Big fast fashion brands are absolutely hooked on the use of synthetic textiles derived from petroleum, so much so that synthetic fibers account for more than two-thirds (69%) of all materials used in textiles. Cheap synthetic fibers are not only harmful to the environment because they perpetuate the fashion industry's dependence on fossil fuel extraction, a highly polluting process, but they also end up being discarded on a massive scale soon after they are purchased.
In the textile industry, garment recycling is minimal, So much so that in Canada, the recycling company Envirotex estimates that 85% of the clothing that could be recycled ends up in our country's landfills, constantly polluting the environment.
Polyester, which is the most commonly used fiber in clothing, is essentially a plastic and will never, ever fully decompose, but will break down into microplastics for years to come, harming people and wildlife and emitting large quantities of CO2 into the atmosphere. I mean, the average Canadian throws away 37 kilograms of textiles annually that end up laying eternally in landfills, so I think it's time for a change.
Not-so-fun fact: Did you know that one in three young women, the largest segment of clothing consumers worldwide, consider once or twice-worn garments to be old? In a world where you can revamp your entire closet for less than $50, this mindset is pretty common. However, just because it's common doesn't mean it's right.
What fast fashion brands Should I avoid?
When you think of fast fashion, do you think about brands like Zara or Forever 21? If so, then you’re completely right. These are two of the most terrible fast fashion brands, but don’t be mistaken. There are many more fast fashion brands out there that wreak havoc in our environment that you should avoid if you want your closet —and conscience— to be clean:
Let's start with a brand that simply deserves to be booed: Boohoo.
This British brand has been in the middle of an international scandal since last year after a Sunday Times investigation uncovered serious labour exploitation in one of its factories in Leicester. What they saw was shocking, to say the least: workers were paid way below the minimum wage, around £3.50 (C$5.97) per hour, and were not provided with any protective equipment despite the fact that at the time, the city was in the midst of a new outbreak of COVID-19.
Plus, Boohoo has been ranked as one of the most polluting fast fashion companies in Europe due to its extremely poor record on environmental protections, releasing over 500 new products a week that don't last from one summer to the next.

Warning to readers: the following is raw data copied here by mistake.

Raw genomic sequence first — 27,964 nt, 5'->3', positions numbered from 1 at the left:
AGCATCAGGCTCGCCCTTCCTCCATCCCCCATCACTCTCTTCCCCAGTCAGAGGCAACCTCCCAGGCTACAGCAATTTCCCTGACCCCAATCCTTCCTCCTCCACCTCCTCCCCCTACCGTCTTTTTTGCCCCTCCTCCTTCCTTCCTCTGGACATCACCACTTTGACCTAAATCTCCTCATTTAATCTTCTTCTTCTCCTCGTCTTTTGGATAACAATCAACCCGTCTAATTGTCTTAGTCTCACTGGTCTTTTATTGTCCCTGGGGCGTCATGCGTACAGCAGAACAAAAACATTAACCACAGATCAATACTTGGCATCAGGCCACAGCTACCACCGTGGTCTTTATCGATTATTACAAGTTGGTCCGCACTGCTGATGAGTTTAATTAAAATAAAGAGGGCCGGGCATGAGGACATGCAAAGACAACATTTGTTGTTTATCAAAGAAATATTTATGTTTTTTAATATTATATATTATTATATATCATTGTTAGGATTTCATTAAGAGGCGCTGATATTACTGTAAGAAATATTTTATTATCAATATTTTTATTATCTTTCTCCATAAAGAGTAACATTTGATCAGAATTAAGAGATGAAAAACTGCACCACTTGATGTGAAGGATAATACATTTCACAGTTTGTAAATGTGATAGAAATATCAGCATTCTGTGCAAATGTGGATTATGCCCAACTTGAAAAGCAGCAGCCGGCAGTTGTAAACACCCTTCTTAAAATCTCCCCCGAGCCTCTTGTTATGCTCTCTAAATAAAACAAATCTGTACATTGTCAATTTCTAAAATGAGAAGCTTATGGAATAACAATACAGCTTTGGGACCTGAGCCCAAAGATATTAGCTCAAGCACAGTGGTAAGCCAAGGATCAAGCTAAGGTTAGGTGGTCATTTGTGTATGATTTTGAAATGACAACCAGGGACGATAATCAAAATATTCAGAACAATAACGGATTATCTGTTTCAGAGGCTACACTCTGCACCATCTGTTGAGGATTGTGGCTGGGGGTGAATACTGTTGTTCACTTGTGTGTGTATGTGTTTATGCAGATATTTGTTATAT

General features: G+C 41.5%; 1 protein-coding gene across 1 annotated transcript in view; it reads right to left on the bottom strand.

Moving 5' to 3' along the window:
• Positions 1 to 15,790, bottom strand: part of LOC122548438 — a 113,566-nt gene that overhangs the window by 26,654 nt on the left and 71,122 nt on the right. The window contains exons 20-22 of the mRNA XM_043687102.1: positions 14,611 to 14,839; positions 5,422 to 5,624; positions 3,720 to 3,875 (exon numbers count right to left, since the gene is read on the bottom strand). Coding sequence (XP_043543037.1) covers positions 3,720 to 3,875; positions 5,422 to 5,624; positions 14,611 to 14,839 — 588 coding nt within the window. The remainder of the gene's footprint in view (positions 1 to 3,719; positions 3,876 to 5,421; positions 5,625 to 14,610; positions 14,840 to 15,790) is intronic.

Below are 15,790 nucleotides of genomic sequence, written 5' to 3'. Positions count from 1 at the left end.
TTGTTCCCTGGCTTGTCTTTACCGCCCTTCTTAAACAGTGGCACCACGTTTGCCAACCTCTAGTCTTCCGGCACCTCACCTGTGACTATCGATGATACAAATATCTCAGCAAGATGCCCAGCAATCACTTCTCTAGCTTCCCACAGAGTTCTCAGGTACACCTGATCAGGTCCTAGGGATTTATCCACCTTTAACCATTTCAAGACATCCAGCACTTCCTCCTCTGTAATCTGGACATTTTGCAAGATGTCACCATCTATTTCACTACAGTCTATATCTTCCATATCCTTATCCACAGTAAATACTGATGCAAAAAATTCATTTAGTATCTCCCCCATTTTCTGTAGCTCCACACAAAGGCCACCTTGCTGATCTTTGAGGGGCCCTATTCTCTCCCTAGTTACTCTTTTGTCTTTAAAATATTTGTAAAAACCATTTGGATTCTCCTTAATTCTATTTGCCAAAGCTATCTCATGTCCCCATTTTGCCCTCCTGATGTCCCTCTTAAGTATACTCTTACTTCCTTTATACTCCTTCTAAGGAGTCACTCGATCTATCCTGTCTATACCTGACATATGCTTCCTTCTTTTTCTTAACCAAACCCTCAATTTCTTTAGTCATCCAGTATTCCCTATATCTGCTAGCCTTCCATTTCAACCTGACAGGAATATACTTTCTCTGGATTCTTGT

Oh, SheIn… Where should I begin with this one? This is one of the fastest-growing Chinese online fast-fashion retailers, and its popularity isn’t just growing in Canada or the U.S., but in the entire world. In fact, one of its biggest customers is Latin America, where millions of people buy clothes on its website and then resell them at a higher price. But why is this a bad thing? You may ask. Well, because their garments are virtually disposable. The materials they are made from are extremely cheap, and many times buyers don't even receive the same thing they ordered. This implies that many of the garments they produce will end up contributing to the giant mass of textile waste found in landfills today.
However, this is not even the worst thing about this brand. The fact that their garments are made of cheap and polluting materials is nothing compared to their ethics, or rather, their lack of ethics.
We all know that China isn't well known for caring about its workers in the textile industry so yeah, it kinda goes without saying that SheIn exploits its workers. They do have a severe lack of transparency, so it's safe to assume that not only their workers are paid pittances, but that they also may use child labour.
Furthermore, SheIn has had a problematic track record of plagiarism accusations and manufacturing offensive items such as swastika-shaped necklaces, so it's best to let SheIn find its way out of your closet.
Last but certainly not least, we have Forever 21 — fast fashion's little sister with an even bigger impact. With over 800 stores all over the world, Forever 21 has its own unethical practices regarding labour conditions.
This brand is part of the limited fast fashion family, meaning that it doesn't produce as many collections per year like its other fast-fashion siblings. Nevertheless, Forever 21 still has a massive environmental footprint due to the sheer volume of clothes they sell every day, they're the authority on fashion & the go-to retailer for the latest trends, must-have styles & the hottest deals. By the way, I'm not the one saying this, this is literally what their website says.
Even though they filed for bankruptcy, Forever 21 still manufactures millions of near-disposable garments a year, purely to meet the demand for "the latest trends and must-have styles" at the lowest price possible. Does that mean they don't pay their workers a living wage either? Indeed.
This brand has been linked to sweatshop-like working conditions and illegal labour as well through its supplier factories located in China and Bangladesh. In fact, it's one of the few fast fashion companies that have yet to sign the Bangladesh Accord on Fire and Building Safety, a legal independent agreement that requires brands to ensure safe working conditions in their supplier factories in Bangladesh. Shame on you, Forever 21!
Long story short, there are many fast fashion brands on the market, but none of them are worth your money or time. Not a single one of the brands I mentioned above cares about the damage they’re doing to the environment and to their workers because they know that most buyers don't care about where their clothes come from or how they were made so long as they're affordable. But if we want to have an affordable sustainable wardrobe, we all should!
Biggest Fast Fashion Brands
You didn't think I was going to skip the fast fashion dream team, did you? Zara and H&M- the world's biggest fast fashion brands with the world's biggest environmental footprint and unethical practices.